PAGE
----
Whiplash is one of the most common injuries reported after a car accident. However, you can suffer whiplash in many other accidents. Whiplash is a type of neck injury that results in a sprain or strain. It occurs when your head is abruptly and violently jerked forward and backward.
The jerking motion results in the hyperextension and hyperflexion of your neck:
Hyperextension: The cervical spine is forced backward, extending beyond its normal range of motion.
Hyperflexion: Your neck is thrown forward, causing the muscles, tissue, and/or ligaments to overstretch.
These sudden and violent movements cause damage to the soft tissue, muscle, vertebrae, and/or ligaments in your neck. The neck is vulnerable to this type of injury because it is so flexible and can rotate in so many different directions.
What Causes Whiplash?
Any accident where your head is thrown backward or forward suddenly can cause whiplash. The injury is most common in rear-end crashes. When you’re rear-ended, the force of impact can cause your head to whip back toward the headrest (hyperextension), and then toward the front of the car rapidly (hyperflexion). This back and forth motion can cause your neck to stretch and extend beyond its normal range of motion.
Other common causes of whiplash include:
- Slips and falls
- Being struck by a falling object
- Boat accidents, and
- Recreational activities and sports.
However, most cases of whiplash are reported after a car accident. In fact, more than 1.3 million people suffer whiplash in car accidents across the country every year.
What are the Symptoms of Whiplash?
You may not realize that you have whiplash until hours or days after you are injured. If you’ve been involved in an accident, it’s important to track your health and keep an eye out for signs of whiplash.
Symptoms of whiplash include:
- Neck pain
- Neck stiffness
- Limited range of motion in the neck
- Blurred vision
- Difficulty sleeping
- Tingling in the extremities, and
- Pain in the shoulders, back, or arms.
Seek medical attention if you experience any symptoms of whiplash. Getting prompt medical treatment can prevent your injury from getting worse.
What Are the Long-Term Effects of Whiplash?
Whiplash can be moderate or severe. The long-term effects of your whiplash injury will often depend on:
- Your age
- Pre-existing back or neck injuries
- Prior whiplash injuries, and
- The extent of your whiplash injury.
Many whiplash victims recover from their neck injury within a few weeks of their accident. However, those who sustain severe whiplash injuries often experience chronic pain and stiffness for years. In these more situations, whiplash can disrupt your life. You may find that your injury prevents you from playing sports, roughhousing with your kids, or even going back to work.
What Compensation Can I Recover If I Have a Whiplash Injury?
It costs about $30 billion to manage and treat all the whiplash injuries in the United States each year. Between medical bills and lost wages, your injury could easily cost you tens of thousands of dollars. You shouldn’t have to deal with the consequences of whiplash on your own. When someone else is responsible for your accident, you have the right to hold them accountable for your whiplash injury.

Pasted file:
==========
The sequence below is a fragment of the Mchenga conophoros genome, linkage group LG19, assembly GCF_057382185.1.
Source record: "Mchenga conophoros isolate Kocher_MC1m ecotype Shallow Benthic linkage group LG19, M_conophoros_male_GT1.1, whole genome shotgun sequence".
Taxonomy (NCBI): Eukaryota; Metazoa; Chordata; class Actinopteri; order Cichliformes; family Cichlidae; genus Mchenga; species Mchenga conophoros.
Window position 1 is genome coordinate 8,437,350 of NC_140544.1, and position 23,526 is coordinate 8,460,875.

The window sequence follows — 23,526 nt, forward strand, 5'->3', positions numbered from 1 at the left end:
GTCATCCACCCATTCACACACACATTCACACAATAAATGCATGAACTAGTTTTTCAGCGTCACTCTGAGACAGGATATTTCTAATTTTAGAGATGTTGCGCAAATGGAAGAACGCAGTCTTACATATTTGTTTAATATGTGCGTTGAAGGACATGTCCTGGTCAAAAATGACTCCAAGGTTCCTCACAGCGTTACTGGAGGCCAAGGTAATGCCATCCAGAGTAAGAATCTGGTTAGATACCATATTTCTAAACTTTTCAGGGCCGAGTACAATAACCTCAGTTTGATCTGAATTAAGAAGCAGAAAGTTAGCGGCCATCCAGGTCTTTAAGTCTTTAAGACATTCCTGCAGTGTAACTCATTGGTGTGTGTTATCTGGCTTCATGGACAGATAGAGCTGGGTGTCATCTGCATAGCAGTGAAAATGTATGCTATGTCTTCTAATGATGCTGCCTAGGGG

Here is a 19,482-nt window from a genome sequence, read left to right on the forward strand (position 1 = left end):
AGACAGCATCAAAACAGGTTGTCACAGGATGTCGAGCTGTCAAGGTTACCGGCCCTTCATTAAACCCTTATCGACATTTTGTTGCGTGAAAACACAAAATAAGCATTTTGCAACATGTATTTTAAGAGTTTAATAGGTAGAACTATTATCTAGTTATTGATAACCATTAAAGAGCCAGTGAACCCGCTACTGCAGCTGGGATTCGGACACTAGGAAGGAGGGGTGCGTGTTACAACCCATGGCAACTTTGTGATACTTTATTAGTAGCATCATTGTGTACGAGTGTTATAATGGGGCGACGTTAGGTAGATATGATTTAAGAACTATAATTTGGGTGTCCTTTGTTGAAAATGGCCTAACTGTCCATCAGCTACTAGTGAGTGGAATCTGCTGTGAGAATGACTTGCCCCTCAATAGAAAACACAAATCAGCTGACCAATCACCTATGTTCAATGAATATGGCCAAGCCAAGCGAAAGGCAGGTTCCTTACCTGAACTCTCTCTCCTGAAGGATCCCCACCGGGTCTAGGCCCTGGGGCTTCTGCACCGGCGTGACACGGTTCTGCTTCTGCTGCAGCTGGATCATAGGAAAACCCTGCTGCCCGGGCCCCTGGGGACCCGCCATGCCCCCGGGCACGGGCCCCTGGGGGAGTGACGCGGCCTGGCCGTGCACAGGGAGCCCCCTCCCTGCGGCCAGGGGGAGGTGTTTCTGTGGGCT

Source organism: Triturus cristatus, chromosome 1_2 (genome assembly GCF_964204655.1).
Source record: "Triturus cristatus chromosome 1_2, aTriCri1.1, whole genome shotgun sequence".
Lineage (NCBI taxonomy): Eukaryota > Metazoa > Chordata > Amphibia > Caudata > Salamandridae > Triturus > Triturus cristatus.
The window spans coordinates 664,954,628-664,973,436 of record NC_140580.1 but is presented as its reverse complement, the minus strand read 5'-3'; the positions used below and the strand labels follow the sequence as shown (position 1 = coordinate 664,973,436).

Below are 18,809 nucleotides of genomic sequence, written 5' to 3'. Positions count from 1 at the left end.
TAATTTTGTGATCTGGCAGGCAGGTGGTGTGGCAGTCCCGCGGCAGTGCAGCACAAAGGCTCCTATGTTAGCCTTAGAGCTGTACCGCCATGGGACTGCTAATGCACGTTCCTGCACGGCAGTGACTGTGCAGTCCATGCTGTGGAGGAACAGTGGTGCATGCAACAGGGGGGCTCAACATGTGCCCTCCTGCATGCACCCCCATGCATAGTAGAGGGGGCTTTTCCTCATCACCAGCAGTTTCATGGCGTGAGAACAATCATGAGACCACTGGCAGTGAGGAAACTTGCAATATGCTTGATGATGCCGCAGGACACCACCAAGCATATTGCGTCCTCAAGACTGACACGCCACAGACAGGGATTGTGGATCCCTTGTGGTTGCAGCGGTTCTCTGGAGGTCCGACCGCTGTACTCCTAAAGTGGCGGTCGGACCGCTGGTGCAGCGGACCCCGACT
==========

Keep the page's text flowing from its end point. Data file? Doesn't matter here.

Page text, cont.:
You may be entitled to compensation for:
- Medical bills
- Lost wages
- Chronic pain
- Emotional distress
- Loss of enjoyment of life, and more.
You are more likely to get the money you need when you work with an experienced personal injury attorney. They can help you value your damages and pursue compensation for all your losses.
Can I Recover Compensation If I Contributed to My Accident?
It’s not uncommon for accidents to have multiple causes and multiple at-fault parties, especially car accidents. Florida deals with these scenarios via its pure comparative fault rules. You can recover damages if you’re partially at fault for an accident—even if you’re up to 99% at fault. However, a court or jury will reduce your damages to account for your share of the blame.
For example, if you have $50,000 in damages after a car accident but are 20% at fault for the accident, you can only recover $40,000 (80%).
How Long Do I Have to File a Miami Whiplash Claim?
You may be entitled to compensation if someone else caused your whiplash injury. However, your right to file a claim will not last forever. Florida law imposes strict statutes of limitations in all personal injury cases.
In most cases, you will have four years from the date of the accident that caused your whiplash to file a claim for damages. You could be denied the money you need if you don’t file your claim on time.
Contact a Miami Personal Injury Lawyer
Are you struggling with whiplash after a Miami accident? You may be entitled to compensation. Getting the money you need may involve tough negotiations with an insurance company. These companies will do whatever they can to limit or deny your claim. The personal injury attorneys at Lavent Law, P.A. can help.
We will advocate on your behalf and force insurance companies to take responsibility for your whiplash injury. Our aggressive approach has helped us to recover millions for our injured clients. Call our Miami personal injury lawyers today to find out how we can help you get the money you deserve. The first consultation is free, so call to get started on your injury case today.